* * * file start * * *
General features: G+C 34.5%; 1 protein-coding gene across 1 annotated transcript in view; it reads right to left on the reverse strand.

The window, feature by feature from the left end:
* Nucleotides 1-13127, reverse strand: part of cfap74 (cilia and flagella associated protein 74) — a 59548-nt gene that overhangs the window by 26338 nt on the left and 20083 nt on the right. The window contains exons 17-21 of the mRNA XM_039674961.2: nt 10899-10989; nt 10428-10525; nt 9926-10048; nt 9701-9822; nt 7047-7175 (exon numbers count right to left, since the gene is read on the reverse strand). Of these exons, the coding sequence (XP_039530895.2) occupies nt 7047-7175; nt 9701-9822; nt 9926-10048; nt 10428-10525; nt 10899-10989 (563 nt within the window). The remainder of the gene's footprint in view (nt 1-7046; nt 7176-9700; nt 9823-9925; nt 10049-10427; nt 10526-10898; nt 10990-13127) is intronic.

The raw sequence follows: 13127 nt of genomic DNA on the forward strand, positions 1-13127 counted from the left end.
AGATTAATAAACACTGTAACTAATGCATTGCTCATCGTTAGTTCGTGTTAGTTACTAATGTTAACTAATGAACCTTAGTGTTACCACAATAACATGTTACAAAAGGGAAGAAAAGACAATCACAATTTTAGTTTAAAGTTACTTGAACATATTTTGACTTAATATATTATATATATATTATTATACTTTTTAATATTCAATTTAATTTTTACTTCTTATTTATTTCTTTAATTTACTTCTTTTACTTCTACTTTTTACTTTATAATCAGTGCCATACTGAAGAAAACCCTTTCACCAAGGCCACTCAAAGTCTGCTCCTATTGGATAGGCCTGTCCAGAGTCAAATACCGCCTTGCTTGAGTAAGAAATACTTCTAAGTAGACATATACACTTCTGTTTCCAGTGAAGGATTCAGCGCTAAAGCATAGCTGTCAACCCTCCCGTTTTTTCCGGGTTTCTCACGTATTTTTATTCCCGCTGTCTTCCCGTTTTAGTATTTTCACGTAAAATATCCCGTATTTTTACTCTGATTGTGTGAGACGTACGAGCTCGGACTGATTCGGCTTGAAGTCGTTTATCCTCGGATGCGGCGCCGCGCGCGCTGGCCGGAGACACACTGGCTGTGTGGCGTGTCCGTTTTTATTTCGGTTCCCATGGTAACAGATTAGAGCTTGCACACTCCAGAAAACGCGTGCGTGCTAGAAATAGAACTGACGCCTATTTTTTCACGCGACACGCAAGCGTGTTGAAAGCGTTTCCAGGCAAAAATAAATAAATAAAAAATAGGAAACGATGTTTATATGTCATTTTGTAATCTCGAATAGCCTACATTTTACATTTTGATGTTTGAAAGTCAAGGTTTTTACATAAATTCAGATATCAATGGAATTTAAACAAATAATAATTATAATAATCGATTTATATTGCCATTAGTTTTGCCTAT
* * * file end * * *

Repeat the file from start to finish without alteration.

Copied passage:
General features: G+C 34.5%; 1 protein-coding gene across 1 annotated transcript in view; it reads right to left on the reverse strand.

The window, feature by feature from the left end:
* Nucleotides 1-13127, reverse strand: part of cfap74 (cilia and flagella associated protein 74) — a 59548-nt gene that overhangs the window by 26338 nt on the left and 20083 nt on the right. The window contains exons 17-21 of the mRNA XM_039674961.2: nt 10899-10989; nt 10428-10525; nt 9926-10048; nt 9701-9822; nt 7047-7175 (exon numbers count right to left, since the gene is read on the reverse strand). Of these exons, the coding sequence (XP_039530895.2) occupies nt 7047-7175; nt 9701-9822; nt 9926-10048; nt 10428-10525; nt 10899-10989 (563 nt within the window). The remainder of the gene's footprint in view (nt 1-7046; nt 7176-9700; nt 9823-9925; nt 10049-10427; nt 10526-10898; nt 10990-13127) is intronic.

The raw sequence follows: 13127 nt of genomic DNA on the forward strand, positions 1-13127 counted from the left end.
AGATTAATAAACACTGTAACTAATGCATTGCTCATCGTTAGTTCGTGTTAGTTACTAATGTTAACTAATGAACCTTAGTGTTACCACAATAACATGTTACAAAAGGGAAGAAAAGACAATCACAATTTTAGTTTAAAGTTACTTGAACATATTTTGACTTAATATATTATATATATATTATTATACTTTTTAATATTCAATTTAATTTTTACTTCTTATTTATTTCTTTAATTTACTTCTTTTACTTCTACTTTTTACTTTATAATCAGTGCCATACTGAAGAAAACCCTTTCACCAAGGCCACTCAAAGTCTGCTCCTATTGGATAGGCCTGTCCAGAGTCAAATACCGCCTTGCTTGAGTAAGAAATACTTCTAAGTAGACATATACACTTCTGTTTCCAGTGAAGGATTCAGCGCTAAAGCATAGCTGTCAACCCTCCCGTTTTTTCCGGGTTTCTCACGTATTTTTATTCCCGCTGTCTTCCCGTTTTAGTATTTTCACGTAAAATATCCCGTATTTTTACTCTGATTGTGTGAGACGTACGAGCTCGGACTGATTCGGCTTGAAGTCGTTTATCCTCGGATGCGGCGCCGCGCGCGCTGGCCGGAGACACACTGGCTGTGTGGCGTGTCCGTTTTTATTTCGGTTCCCATGGTAACAGATTAGAGCTTGCACACTCCAGAAAACGCGTGCGTGCTAGAAATAGAACTGACGCCTATTTTTTCACGCGACACGCAAGCGTGTTGAAAGCGTTTCCAGGCAAAAATAAATAAATAAAAAATAGGAAACGATGTTTATATGTCATTTTGTAATCTCGAATAGCCTACATTTTACATTTTGATGTTTGAAAGTCAAGGTTTTTACATAAATTCAGATATCAATGGAATTTAAACAAATAATAATTATAATAATCGATTTATATTGCCATTAGTTTTGCCTAT